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Sophomores Joanne Lee and David Huang work a math problem.
PHOTO / Heather Lee

Sophomores Joanne Lee and David Huang work a math problem. PHOTO / Heather Lee

Heather Lee

Heather Lee

Sophomores Joanne Lee and David Huang work a math problem. PHOTO / Heather Lee

Math team hopes to finish the season on a strong note

While some students choose to participate in athletics after school, 30 dedicated “mathletes” are working on their math skills and getting ready for their next big meet. The math team allows students the opportunity to solve challenging problems together and compete against other schools across the state.

This year, the WHS math team is off to a great start placing first among “medium-sized” schools in Massachusetts of 150-300 students per grade.

Mathematics teacher and assistant advisor Alison Langsdorf has worked to make the math team very inclusive and open to all interested students.

“A lot of people don’t know that the math team really is open to everyone,” Langsdorf said. “Many think it’s just for the students who know the most math, but we welcome anyone who wants to spend time doing extra fun math problems.”

For sophomore Ezra Gordon, the math team presents an opportunity to improve his skills and participate in a new activity.

“I am good at math and it is an in-school opportunity to try out some competitions,”  Gordon said.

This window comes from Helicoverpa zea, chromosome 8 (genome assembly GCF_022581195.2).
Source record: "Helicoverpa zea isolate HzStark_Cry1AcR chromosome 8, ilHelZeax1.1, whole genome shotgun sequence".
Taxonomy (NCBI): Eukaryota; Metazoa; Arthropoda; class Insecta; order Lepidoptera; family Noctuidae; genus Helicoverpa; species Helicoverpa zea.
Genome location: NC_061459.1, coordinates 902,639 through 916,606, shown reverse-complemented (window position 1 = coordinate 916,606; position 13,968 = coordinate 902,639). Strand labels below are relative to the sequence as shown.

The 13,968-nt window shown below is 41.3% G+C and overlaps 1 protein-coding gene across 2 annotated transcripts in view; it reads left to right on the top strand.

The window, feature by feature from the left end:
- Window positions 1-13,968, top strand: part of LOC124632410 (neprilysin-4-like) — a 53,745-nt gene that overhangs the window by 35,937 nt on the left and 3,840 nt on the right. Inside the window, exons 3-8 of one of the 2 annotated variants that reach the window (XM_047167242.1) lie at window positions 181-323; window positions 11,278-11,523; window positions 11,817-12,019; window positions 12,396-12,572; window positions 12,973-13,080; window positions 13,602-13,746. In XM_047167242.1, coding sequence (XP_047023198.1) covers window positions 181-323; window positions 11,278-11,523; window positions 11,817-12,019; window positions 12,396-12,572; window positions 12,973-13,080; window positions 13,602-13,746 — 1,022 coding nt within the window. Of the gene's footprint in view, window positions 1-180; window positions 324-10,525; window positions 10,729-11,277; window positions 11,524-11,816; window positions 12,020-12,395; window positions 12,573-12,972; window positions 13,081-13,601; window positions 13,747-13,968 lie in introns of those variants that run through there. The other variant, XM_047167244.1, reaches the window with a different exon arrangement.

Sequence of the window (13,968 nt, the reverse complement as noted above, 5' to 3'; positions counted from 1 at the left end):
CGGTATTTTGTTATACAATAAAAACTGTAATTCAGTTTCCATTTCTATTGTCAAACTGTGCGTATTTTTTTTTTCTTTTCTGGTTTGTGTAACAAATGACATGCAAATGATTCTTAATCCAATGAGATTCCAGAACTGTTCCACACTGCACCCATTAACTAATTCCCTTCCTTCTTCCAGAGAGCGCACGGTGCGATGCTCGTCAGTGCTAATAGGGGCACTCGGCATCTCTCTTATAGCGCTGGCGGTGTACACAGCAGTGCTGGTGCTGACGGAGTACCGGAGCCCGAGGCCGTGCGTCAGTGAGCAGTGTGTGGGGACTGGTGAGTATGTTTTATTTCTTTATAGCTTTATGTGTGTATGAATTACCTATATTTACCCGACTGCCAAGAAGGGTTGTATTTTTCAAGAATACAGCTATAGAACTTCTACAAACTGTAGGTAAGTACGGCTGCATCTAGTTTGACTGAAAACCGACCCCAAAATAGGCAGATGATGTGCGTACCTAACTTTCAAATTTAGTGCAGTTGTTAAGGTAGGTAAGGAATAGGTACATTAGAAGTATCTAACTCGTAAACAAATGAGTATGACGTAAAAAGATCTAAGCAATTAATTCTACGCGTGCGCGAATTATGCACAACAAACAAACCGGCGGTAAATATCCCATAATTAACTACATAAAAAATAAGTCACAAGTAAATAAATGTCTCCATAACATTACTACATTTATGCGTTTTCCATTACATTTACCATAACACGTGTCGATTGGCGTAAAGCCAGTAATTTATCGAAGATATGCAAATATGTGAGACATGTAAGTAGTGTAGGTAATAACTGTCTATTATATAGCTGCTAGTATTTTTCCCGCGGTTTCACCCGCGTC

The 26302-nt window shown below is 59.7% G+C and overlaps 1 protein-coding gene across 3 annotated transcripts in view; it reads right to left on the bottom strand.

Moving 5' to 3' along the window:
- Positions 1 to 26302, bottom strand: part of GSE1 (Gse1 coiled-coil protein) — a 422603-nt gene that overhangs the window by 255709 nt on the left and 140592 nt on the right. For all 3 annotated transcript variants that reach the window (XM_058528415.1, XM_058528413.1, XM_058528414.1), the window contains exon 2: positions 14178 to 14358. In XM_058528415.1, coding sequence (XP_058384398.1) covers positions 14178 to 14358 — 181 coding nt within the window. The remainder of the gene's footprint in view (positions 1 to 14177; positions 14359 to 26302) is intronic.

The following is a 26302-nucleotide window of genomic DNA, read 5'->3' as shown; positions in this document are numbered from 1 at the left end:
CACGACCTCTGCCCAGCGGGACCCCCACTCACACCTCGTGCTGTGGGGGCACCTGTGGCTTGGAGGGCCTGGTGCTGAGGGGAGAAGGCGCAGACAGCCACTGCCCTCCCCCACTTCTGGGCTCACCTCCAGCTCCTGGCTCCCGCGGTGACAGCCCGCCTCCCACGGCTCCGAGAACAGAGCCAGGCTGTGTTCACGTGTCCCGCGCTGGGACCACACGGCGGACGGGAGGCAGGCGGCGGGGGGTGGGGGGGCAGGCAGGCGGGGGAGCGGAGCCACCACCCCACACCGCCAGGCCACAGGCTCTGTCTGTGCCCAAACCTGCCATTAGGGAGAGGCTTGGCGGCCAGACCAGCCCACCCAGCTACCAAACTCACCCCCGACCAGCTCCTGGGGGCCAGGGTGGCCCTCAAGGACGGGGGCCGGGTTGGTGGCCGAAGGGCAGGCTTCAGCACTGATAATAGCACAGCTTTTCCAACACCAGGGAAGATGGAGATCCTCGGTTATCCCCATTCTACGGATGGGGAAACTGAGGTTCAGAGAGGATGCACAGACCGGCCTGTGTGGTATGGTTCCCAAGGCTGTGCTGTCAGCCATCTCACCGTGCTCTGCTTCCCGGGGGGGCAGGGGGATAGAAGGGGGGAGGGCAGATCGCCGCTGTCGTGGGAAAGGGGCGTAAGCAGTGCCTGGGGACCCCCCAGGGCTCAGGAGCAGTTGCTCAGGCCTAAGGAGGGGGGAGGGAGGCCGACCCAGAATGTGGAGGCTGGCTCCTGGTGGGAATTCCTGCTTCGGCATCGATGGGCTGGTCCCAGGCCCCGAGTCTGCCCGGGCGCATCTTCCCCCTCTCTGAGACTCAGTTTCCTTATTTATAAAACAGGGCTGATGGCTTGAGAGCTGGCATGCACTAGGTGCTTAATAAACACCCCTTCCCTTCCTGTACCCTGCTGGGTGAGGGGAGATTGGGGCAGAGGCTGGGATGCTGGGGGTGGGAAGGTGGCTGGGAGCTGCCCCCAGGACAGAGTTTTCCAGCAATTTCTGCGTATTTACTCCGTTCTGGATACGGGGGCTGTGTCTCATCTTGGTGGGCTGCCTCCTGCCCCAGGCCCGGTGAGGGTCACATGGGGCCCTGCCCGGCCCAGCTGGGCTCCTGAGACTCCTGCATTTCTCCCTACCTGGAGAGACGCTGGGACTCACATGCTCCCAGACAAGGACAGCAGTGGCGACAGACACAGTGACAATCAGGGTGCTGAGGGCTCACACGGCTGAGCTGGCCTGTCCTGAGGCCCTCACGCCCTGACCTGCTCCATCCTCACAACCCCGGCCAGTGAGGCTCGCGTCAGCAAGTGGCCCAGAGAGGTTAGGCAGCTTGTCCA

Langsdorf said that she hopes students and team members get a fun and educational experience where they can learn from their mistakes.  

“Being at a competition in a room with 160 other math students should be an experience that is enjoyed,” Langsdorf said. “I also hope they solved some problems that made them think.”

Even with the high number of students involved, there are no seniors on the team this year. Math teacher and head advisor Larry Davidson recognizes the benefits of having a young team and looks forward to their growth this year and in the future.

“Despite being a young team, not only are the students doing well, but they should continue to get better for the next few years,” Davidson said.

Through her participation on the math team, Sophomore Joanne Lee notes the importance of trying new things and stepping outside of her comfort zone.

“It was from math team that I started getting more interested in all different types of math problems,” Lee said. “If you really enjoy something, even if you don’t end up getting it right, in the end it’s still worth it.”

Looking ahead to the second half of this season, Langsdorf believes that the math team has a good chance of beating their rivals, the Canton math team. So far, WHS leads Canton by 1 point in the medium-sized school division and looks forward to the opportunity to compete against them soon.

“We are hoping that over the season-long series, we will beat Canton,” Langsdorf said. “That rarely happens, but this year could be the year.”  

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